Giant VW-sized Turtles Once Prowled South American Waters

Stupendemys geographicus
Stupendemys geographicus was a prehistoric turtle so large that the giant caiman it battled weighed over 9 tons. Ryan Somma/Flickr (CC BY-SA 2.0)

Some of our favorite animals used to be bigger. The giant beaver of the Pleistocene was the size of a black bear and the Titanoboa was a snake longer than a school bus and as big around as a tractor tire. There were hippo-sized wombats, humongous sea scorpions, and birds of prey the size of small jets.

New research published in February 2020 in the journal Scientific Advances beefs up our picture of Stupendemys geographicus, a giant freshwater turtle the size of a sensible four-door sedan, which lived in the coastal wetlands of South America between 5 and 10 million years ago, before the Amazon river was formed. The study found that the turtle was 100 times heavier than its closest modern relative, and had the largest carapace, or shell, of any turtle ever known.


The whopping 2,524-pound (1,145-kilogram) goliath was also ready for battle. Some carapaces were tricked out with front-facing horns, sitting on both sides of their heads – something scientists haven't seen before in prehistoric turtles.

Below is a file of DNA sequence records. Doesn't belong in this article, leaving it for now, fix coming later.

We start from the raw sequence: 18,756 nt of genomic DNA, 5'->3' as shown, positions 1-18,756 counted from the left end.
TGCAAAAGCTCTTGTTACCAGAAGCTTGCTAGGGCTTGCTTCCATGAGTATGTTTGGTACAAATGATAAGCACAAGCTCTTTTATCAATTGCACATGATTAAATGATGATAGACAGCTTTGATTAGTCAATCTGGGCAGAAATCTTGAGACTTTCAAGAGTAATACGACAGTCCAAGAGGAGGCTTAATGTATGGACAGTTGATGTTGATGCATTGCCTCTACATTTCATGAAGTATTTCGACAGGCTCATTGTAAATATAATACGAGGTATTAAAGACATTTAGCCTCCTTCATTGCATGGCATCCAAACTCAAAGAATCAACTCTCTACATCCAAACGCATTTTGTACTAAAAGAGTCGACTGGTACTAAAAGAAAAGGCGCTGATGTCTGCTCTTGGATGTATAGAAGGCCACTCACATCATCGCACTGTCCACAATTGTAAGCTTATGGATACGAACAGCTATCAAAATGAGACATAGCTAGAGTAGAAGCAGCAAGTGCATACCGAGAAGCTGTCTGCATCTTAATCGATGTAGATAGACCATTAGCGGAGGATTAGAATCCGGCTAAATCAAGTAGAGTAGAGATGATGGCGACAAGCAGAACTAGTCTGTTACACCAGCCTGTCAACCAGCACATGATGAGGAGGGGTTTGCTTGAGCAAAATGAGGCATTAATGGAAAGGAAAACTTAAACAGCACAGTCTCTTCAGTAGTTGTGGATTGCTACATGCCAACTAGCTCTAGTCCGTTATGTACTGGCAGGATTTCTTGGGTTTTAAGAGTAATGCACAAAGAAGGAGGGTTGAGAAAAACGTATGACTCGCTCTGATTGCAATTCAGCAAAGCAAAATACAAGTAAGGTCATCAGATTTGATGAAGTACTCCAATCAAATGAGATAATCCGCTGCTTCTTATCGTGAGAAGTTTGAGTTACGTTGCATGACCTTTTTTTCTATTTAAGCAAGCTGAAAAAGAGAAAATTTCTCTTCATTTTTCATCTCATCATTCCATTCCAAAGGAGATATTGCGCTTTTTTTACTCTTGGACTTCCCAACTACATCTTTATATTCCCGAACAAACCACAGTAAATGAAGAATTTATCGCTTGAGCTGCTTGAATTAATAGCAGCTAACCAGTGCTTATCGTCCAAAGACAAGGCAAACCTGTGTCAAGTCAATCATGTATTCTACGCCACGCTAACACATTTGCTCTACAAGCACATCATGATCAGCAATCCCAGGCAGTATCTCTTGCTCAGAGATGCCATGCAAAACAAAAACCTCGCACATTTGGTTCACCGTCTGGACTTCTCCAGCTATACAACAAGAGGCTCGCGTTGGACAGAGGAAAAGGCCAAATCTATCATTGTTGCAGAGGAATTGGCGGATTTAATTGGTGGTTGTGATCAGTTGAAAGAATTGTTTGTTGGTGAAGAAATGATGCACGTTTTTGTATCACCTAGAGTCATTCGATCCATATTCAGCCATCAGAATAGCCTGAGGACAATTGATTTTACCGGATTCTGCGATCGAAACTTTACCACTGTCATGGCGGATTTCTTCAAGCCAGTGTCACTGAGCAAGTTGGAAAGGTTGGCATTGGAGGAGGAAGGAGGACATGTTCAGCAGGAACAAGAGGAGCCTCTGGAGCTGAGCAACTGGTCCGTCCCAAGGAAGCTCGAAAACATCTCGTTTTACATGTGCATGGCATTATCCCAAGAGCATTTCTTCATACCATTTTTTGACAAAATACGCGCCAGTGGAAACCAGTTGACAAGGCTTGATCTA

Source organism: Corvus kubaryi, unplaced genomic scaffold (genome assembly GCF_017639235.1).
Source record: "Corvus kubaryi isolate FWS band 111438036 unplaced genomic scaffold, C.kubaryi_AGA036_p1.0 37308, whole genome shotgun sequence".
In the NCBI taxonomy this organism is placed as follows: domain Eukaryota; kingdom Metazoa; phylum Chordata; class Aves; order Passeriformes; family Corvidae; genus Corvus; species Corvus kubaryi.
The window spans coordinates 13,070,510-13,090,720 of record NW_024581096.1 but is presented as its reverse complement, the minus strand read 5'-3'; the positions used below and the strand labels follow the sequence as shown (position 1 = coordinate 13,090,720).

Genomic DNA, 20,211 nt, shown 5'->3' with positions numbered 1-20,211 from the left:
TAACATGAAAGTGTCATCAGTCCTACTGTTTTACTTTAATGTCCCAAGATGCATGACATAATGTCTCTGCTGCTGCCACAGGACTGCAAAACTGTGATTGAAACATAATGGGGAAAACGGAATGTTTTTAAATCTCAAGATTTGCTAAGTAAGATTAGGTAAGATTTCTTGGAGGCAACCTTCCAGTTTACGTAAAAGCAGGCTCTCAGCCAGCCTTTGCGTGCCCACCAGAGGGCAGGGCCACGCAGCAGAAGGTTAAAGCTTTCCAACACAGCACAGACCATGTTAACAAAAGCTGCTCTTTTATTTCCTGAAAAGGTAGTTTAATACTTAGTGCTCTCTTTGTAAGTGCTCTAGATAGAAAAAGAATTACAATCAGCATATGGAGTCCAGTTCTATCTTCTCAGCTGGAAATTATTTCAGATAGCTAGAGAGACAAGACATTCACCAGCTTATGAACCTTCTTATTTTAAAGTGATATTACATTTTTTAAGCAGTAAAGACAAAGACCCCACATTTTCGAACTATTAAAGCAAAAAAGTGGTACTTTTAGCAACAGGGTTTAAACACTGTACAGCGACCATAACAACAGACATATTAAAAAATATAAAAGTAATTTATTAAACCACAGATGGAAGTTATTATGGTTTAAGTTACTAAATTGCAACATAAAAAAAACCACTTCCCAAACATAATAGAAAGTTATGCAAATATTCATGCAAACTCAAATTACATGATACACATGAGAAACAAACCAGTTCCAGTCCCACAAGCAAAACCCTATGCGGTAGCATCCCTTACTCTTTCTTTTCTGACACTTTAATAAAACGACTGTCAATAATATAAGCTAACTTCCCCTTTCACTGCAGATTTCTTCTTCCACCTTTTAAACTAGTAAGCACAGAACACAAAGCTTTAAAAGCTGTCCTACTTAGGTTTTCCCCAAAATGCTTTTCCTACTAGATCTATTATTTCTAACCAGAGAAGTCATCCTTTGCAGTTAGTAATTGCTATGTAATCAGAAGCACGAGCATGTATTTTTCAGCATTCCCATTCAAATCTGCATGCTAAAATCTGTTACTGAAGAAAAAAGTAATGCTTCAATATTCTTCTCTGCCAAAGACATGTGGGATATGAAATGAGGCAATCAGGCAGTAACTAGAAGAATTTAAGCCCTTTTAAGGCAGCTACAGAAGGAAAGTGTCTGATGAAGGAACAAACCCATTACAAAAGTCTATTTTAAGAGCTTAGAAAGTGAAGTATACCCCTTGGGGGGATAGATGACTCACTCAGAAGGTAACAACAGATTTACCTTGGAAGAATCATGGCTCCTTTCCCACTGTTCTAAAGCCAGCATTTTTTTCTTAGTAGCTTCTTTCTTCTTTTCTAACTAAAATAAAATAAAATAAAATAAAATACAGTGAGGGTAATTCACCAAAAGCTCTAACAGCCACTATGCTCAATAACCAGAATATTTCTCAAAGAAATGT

"The two shell types indicate that two sexes of Stupendemys existed – males with horned shells, and females with hornless shells," said Marcelo Sánchez, director of the Paleontological Institute and Museum at the University of Zurich, in a press release.

Their shells were also covered in big scars and puncture marks, suggesting a few things about Stupendemys: These big brutes were fighters, the males and females looked different, and the males might even have fought each other for access to females. The horns could also have come in handy in fighting off Purussaurus, an unspeakably hefty caiman that weighed 9.25 tons (8.4 metric tons) and required 90 pounds (40.6 kilograms) of food a day just to get by.

Although Stupendemys geographicus was first described in the mid-1970s, this study has revised what we know about the size, anatomy, distribution and ecology of this turtle beast. Because the vast wetlands of prehistoric Venezuela and Colombia could support such a heavy-duty team of reptiles, Stupendemys and Purussaurus probably duked it out until their ecosystem could no longer support them.

Let this be a lesson to us all.